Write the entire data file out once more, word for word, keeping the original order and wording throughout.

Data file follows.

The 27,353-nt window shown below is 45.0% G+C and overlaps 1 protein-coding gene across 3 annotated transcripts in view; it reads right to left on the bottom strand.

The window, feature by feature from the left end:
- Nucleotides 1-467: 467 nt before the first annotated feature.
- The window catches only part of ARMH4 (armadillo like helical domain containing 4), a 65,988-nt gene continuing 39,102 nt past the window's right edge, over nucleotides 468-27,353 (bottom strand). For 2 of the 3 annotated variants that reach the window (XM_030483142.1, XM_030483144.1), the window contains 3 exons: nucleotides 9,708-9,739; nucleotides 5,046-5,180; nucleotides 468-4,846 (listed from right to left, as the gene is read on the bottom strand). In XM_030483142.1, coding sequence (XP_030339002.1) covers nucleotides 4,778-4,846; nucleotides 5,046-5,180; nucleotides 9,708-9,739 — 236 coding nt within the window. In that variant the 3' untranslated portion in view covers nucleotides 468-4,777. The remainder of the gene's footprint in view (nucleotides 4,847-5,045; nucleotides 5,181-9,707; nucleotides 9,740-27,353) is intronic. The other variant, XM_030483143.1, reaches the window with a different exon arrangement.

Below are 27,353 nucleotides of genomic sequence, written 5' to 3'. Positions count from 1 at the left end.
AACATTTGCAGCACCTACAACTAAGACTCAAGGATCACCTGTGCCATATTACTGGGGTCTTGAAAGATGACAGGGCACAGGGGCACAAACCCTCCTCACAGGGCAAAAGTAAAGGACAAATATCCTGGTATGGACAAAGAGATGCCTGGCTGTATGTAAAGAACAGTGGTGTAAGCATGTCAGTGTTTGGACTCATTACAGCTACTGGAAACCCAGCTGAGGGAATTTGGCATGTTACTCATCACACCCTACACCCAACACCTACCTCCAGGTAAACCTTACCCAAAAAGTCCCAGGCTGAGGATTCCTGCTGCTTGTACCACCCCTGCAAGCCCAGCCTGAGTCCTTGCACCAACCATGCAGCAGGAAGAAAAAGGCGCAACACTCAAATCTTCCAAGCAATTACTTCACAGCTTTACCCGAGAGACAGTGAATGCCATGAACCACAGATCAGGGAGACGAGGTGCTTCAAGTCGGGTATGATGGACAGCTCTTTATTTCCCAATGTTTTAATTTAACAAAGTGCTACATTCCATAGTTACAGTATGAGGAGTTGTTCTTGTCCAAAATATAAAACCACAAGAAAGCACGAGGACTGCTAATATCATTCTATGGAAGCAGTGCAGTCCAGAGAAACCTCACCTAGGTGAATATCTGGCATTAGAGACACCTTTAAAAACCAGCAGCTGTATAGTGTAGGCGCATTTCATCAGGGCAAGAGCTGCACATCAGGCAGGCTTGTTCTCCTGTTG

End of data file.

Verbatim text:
The 27,353-nt window shown below is 45.0% G+C and overlaps 1 protein-coding gene across 3 annotated transcripts in view; it reads right to left on the bottom strand.

The window, feature by feature from the left end:
- Nucleotides 1-467: 467 nt before the first annotated feature.
- The window catches only part of ARMH4 (armadillo like helical domain containing 4), a 65,988-nt gene continuing 39,102 nt past the window's right edge, over nucleotides 468-27,353 (bottom strand). For 2 of the 3 annotated variants that reach the window (XM_030483142.1, XM_030483144.1), the window contains 3 exons: nucleotides 9,708-9,739; nucleotides 5,046-5,180; nucleotides 468-4,846 (listed from right to left, as the gene is read on the bottom strand). In XM_030483142.1, coding sequence (XP_030339002.1) covers nucleotides 4,778-4,846; nucleotides 5,046-5,180; nucleotides 9,708-9,739 — 236 coding nt within the window. In that variant the 3' untranslated portion in view covers nucleotides 468-4,777. The remainder of the gene's footprint in view (nucleotides 4,847-5,045; nucleotides 5,181-9,707; nucleotides 9,740-27,353) is intronic. The other variant, XM_030483143.1, reaches the window with a different exon arrangement.

Below are 27,353 nucleotides of genomic sequence, written 5' to 3'. Positions count from 1 at the left end.
AACATTTGCAGCACCTACAACTAAGACTCAAGGATCACCTGTGCCATATTACTGGGGTCTTGAAAGATGACAGGGCACAGGGGCACAAACCCTCCTCACAGGGCAAAAGTAAAGGACAAATATCCTGGTATGGACAAAGAGATGCCTGGCTGTATGTAAAGAACAGTGGTGTAAGCATGTCAGTGTTTGGACTCATTACAGCTACTGGAAACCCAGCTGAGGGAATTTGGCATGTTACTCATCACACCCTACACCCAACACCTACCTCCAGGTAAACCTTACCCAAAAAGTCCCAGGCTGAGGATTCCTGCTGCTTGTACCACCCCTGCAAGCCCAGCCTGAGTCCTTGCACCAACCATGCAGCAGGAAGAAAAAGGCGCAACACTCAAATCTTCCAAGCAATTACTTCACAGCTTTACCCGAGAGACAGTGAATGCCATGAACCACAGATCAGGGAGACGAGGTGCTTCAAGTCGGGTATGATGGACAGCTCTTTATTTCCCAATGTTTTAATTTAACAAAGTGCTACATTCCATAGTTACAGTATGAGGAGTTGTTCTTGTCCAAAATATAAAACCACAAGAAAGCACGAGGACTGCTAATATCATTCTATGGAAGCAGTGCAGTCCAGAGAAACCTCACCTAGGTGAATATCTGGCATTAGAGACACCTTTAAAAACCAGCAGCTGTATAGTGTAGGCGCATTTCATCAGGGCAAGAGCTGCACATCAGGCAGGCTTGTTCTCCTGTTG